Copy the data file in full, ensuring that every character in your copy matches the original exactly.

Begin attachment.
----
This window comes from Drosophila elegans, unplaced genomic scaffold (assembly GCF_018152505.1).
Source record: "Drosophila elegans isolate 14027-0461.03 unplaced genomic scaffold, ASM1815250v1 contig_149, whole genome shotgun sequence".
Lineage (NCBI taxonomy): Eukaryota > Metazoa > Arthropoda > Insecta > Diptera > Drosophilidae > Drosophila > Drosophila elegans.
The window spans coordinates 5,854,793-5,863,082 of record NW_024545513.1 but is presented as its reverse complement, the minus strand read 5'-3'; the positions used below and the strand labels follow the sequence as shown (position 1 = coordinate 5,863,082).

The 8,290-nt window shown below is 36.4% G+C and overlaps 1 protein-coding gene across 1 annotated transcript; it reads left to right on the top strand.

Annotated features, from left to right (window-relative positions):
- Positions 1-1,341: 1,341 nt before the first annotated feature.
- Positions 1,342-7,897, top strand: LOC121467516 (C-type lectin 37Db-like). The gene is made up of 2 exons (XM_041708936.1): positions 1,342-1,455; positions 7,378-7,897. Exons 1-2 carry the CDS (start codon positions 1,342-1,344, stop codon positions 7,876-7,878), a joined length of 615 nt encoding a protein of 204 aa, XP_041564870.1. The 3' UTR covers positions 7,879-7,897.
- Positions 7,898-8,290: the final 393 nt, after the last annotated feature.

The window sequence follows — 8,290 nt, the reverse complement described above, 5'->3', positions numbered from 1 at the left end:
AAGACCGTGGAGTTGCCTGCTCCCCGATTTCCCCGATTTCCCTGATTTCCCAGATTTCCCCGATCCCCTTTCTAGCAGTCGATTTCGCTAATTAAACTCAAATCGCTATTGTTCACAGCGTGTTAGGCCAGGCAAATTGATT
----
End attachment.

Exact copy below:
This window comes from Drosophila elegans, unplaced genomic scaffold (assembly GCF_018152505.1).
Source record: "Drosophila elegans isolate 14027-0461.03 unplaced genomic scaffold, ASM1815250v1 contig_149, whole genome shotgun sequence".
Lineage (NCBI taxonomy): Eukaryota > Metazoa > Arthropoda > Insecta > Diptera > Drosophilidae > Drosophila > Drosophila elegans.
The window spans coordinates 5,854,793-5,863,082 of record NW_024545513.1 but is presented as its reverse complement, the minus strand read 5'-3'; the positions used below and the strand labels follow the sequence as shown (position 1 = coordinate 5,863,082).

The 8,290-nt window shown below is 36.4% G+C and overlaps 1 protein-coding gene across 1 annotated transcript; it reads left to right on the top strand.

Annotated features, from left to right (window-relative positions):
- Positions 1-1,341: 1,341 nt before the first annotated feature.
- Positions 1,342-7,897, top strand: LOC121467516 (C-type lectin 37Db-like). The gene is made up of 2 exons (XM_041708936.1): positions 1,342-1,455; positions 7,378-7,897. Exons 1-2 carry the CDS (start codon positions 1,342-1,344, stop codon positions 7,876-7,878), a joined length of 615 nt encoding a protein of 204 aa, XP_041564870.1. The 3' UTR covers positions 7,879-7,897.
- Positions 7,898-8,290: the final 393 nt, after the last annotated feature.

The window sequence follows — 8,290 nt, the reverse complement described above, 5'->3', positions numbered from 1 at the left end:
AAGACCGTGGAGTTGCCTGCTCCCCGATTTCCCCGATTTCCCTGATTTCCCAGATTTCCCCGATCCCCTTTCTAGCAGTCGATTTCGCTAATTAAACTCAAATCGCTATTGTTCACAGCGTGTTAGGCCAGGCAAATTGATT